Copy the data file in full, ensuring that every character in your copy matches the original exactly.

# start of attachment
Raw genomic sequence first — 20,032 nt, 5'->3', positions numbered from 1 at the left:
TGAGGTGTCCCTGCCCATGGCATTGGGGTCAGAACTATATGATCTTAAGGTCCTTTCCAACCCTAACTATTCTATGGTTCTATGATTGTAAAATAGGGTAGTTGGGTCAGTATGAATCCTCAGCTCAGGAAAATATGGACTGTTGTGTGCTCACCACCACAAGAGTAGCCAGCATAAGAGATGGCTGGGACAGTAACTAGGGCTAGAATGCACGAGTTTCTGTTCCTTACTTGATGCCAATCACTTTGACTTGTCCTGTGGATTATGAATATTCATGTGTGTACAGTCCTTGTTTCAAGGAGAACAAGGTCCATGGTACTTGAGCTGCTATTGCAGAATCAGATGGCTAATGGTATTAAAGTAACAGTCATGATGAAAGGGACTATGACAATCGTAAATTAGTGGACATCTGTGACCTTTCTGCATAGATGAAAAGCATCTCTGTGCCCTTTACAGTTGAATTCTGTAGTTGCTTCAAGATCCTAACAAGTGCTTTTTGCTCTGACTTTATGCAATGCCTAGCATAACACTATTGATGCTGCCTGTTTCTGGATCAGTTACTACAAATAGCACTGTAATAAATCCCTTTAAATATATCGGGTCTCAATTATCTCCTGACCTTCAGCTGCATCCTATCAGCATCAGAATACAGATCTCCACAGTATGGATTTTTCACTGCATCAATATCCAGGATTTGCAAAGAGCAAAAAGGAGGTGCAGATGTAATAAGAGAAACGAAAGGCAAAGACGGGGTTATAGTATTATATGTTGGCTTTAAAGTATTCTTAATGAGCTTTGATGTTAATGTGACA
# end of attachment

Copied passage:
Raw genomic sequence first — 20,032 nt, 5'->3', positions numbered from 1 at the left:
TGAGGTGTCCCTGCCCATGGCATTGGGGTCAGAACTATATGATCTTAAGGTCCTTTCCAACCCTAACTATTCTATGGTTCTATGATTGTAAAATAGGGTAGTTGGGTCAGTATGAATCCTCAGCTCAGGAAAATATGGACTGTTGTGTGCTCACCACCACAAGAGTAGCCAGCATAAGAGATGGCTGGGACAGTAACTAGGGCTAGAATGCACGAGTTTCTGTTCCTTACTTGATGCCAATCACTTTGACTTGTCCTGTGGATTATGAATATTCATGTGTGTACAGTCCTTGTTTCAAGGAGAACAAGGTCCATGGTACTTGAGCTGCTATTGCAGAATCAGATGGCTAATGGTATTAAAGTAACAGTCATGATGAAAGGGACTATGACAATCGTAAATTAGTGGACATCTGTGACCTTTCTGCATAGATGAAAAGCATCTCTGTGCCCTTTACAGTTGAATTCTGTAGTTGCTTCAAGATCCTAACAAGTGCTTTTTGCTCTGACTTTATGCAATGCCTAGCATAACACTATTGATGCTGCCTGTTTCTGGATCAGTTACTACAAATAGCACTGTAATAAATCCCTTTAAATATATCGGGTCTCAATTATCTCCTGACCTTCAGCTGCATCCTATCAGCATCAGAATACAGATCTCCACAGTATGGATTTTTCACTGCATCAATATCCAGGATTTGCAAAGAGCAAAAAGGAGGTGCAGATGTAATAAGAGAAACGAAAGGCAAAGACGGGGTTATAGTATTATATGTTGGCTTTAAAGTATTCTTAATGAGCTTTGATGTTAATGTGACA